I remember the first time I compared myself to someone.
I was sitting on the bench outside of my middle school, nerves and anticipation kicking in as I had just moved to a completely new city. I had no idea what to expect and felt myself not fitting in. I felt alone.
The first day of classes began, and I blindly followed the crowd, having no sense of identity or who I wanted to be. A group of girls was standing outside the classroom, hair perfectly curled, nails done, with the trendiest outfit on. My gaze immediately darted to the floor as I passed by them, but my nosy younger self just could not stop staring “Wow.” I thought. “If only.” Looking back, I realized that the importance of realizing my self-worth is more important than wishing I was someone else. I failed to realize that I had the potential to be who I wanted to be from within, but I was too focused on the outward appearance which clouded my mentality.
This all started way before I entered the nasty world of social media, where I began to compare myself to people who I didn’t even know. Over my high school journey, I began to realize the importance of self-acceptance and loving myself for who I am, instead of striving to be someone else. We’re often so focused on the first impression and how someone looks from the outside, we rarely give importance to what really matters.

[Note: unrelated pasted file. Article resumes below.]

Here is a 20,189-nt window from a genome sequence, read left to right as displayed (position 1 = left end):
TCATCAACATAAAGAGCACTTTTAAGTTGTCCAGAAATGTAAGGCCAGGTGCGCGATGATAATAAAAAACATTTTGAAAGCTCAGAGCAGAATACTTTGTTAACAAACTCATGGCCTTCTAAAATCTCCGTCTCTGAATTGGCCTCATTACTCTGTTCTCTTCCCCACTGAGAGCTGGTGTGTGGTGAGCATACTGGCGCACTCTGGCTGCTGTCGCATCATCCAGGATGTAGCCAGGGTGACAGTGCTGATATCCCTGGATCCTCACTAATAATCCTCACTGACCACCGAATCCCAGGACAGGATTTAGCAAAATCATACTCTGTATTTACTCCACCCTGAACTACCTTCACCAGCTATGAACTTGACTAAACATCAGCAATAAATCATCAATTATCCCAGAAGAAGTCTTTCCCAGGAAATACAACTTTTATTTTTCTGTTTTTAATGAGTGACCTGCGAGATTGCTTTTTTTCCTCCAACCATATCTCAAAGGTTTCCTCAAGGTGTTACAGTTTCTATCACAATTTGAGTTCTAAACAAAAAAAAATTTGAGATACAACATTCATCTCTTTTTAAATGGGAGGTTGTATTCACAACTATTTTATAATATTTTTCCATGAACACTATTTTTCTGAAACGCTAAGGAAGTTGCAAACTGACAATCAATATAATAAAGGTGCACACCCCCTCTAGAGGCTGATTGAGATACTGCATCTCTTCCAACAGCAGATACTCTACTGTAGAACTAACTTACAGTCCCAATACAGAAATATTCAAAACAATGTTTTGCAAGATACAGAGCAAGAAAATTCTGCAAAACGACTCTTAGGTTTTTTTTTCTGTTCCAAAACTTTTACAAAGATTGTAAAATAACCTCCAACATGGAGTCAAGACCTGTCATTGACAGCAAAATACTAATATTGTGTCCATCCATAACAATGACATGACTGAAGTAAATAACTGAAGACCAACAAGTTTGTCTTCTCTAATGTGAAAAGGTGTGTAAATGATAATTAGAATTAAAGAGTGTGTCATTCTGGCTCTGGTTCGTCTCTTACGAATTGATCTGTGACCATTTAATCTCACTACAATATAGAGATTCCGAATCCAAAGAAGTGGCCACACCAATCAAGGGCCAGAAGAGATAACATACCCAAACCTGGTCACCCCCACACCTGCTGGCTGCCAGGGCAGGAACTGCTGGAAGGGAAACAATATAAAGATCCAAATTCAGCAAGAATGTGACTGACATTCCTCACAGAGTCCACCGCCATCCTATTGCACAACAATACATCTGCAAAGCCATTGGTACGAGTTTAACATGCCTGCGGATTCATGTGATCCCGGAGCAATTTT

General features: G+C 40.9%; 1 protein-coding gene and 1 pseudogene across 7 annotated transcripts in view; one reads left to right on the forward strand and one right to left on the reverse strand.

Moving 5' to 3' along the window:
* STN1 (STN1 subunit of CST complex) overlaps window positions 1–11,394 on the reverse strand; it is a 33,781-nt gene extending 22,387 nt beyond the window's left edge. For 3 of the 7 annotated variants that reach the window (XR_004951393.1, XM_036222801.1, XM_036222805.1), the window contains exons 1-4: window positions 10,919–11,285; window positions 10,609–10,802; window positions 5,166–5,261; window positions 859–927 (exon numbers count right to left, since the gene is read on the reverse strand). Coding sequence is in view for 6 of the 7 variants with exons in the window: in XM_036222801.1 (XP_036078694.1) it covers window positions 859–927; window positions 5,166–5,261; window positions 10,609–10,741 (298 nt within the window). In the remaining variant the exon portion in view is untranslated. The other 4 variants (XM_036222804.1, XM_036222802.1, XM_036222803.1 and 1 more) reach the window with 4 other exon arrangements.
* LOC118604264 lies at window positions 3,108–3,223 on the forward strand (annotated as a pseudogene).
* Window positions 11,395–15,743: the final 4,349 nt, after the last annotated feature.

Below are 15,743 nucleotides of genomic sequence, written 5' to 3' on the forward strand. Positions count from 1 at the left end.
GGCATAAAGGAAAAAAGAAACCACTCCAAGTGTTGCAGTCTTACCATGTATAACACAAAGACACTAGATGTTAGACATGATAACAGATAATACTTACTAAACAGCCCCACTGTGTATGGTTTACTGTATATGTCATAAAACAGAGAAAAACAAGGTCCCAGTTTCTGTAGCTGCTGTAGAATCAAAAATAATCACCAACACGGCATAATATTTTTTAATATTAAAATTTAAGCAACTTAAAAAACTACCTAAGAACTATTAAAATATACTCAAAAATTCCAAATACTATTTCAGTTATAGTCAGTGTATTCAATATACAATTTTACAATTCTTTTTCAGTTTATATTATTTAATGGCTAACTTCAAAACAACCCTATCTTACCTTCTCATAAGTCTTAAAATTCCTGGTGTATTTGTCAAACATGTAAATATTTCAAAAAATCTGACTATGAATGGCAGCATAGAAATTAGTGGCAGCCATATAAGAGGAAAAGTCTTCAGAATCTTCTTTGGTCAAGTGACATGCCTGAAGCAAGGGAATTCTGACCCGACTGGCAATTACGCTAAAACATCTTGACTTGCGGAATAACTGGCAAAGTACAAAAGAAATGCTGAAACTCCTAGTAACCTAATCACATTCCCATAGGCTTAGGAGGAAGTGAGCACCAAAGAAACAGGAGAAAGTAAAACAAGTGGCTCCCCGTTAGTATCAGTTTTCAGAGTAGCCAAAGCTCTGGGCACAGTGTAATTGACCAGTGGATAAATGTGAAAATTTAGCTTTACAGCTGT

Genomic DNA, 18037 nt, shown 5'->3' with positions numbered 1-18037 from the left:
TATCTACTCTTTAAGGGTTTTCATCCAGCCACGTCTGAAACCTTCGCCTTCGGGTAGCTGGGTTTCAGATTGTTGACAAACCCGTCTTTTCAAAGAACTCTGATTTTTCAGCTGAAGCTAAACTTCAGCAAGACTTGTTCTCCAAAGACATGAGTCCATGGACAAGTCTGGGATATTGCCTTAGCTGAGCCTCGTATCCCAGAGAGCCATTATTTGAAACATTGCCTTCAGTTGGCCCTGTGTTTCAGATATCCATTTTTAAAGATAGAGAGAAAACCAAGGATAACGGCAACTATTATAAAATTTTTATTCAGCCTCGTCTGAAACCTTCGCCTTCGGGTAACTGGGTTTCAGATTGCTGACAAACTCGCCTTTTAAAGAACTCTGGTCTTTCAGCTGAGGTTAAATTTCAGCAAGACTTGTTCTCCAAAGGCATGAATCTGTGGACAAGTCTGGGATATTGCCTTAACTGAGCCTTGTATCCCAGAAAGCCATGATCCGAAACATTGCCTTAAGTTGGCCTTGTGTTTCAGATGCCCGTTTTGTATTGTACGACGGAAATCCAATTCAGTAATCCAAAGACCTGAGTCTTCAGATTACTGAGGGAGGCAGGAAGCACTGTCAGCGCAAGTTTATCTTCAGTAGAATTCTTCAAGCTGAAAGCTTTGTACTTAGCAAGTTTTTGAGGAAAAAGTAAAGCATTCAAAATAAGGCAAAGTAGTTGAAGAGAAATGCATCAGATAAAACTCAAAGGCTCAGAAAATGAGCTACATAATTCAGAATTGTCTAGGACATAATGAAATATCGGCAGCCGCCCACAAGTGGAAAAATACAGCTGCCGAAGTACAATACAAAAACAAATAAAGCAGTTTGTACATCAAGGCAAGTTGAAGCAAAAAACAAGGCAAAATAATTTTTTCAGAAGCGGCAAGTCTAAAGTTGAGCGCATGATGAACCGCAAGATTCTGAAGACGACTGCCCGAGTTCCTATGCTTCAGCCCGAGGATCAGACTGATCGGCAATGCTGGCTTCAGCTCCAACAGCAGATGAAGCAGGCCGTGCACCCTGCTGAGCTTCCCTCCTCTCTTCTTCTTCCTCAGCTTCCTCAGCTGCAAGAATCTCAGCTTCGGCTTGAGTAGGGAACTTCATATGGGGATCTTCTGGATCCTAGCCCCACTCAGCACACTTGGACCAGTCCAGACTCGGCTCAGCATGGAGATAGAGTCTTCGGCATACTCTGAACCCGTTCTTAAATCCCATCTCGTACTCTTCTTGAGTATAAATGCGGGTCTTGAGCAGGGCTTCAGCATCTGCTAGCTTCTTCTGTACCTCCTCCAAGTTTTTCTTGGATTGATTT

I realized that it’s okay to not be liked by everyone, but most importantly you need to like yourself. Of course, it took time for me to develop the mindset of putting myself first and loving my imperfections, but over time, I’ve learned that this is the way in which I can try to be the happiest. It is an overstatement to say that comparison and intentionally putting myself down has completely stopped. But what I can say is that I realized that it’s okay to have these feelings, and to embrace them as well.
Now, I urge my friends and those I talk to about mental health to take care of themselves first, to realize that it’s okay to not feel your absolute best on certain days. What matters most, is that we are able to see ourselves in a positive light, without judgment or wishing that we are someone else.
Although self-love takes a long time to develop, what matters most is that we stop negative self-talk and that we are able to embrace ourselves every day. If there’s one thing that I could tell my eleven-year-old self in sixth-grade, I would tell her to just hang in there. I would tell her to remember what she is capable of doing and that her character and who she is on the inside matters more than what she thought people would see on the outside.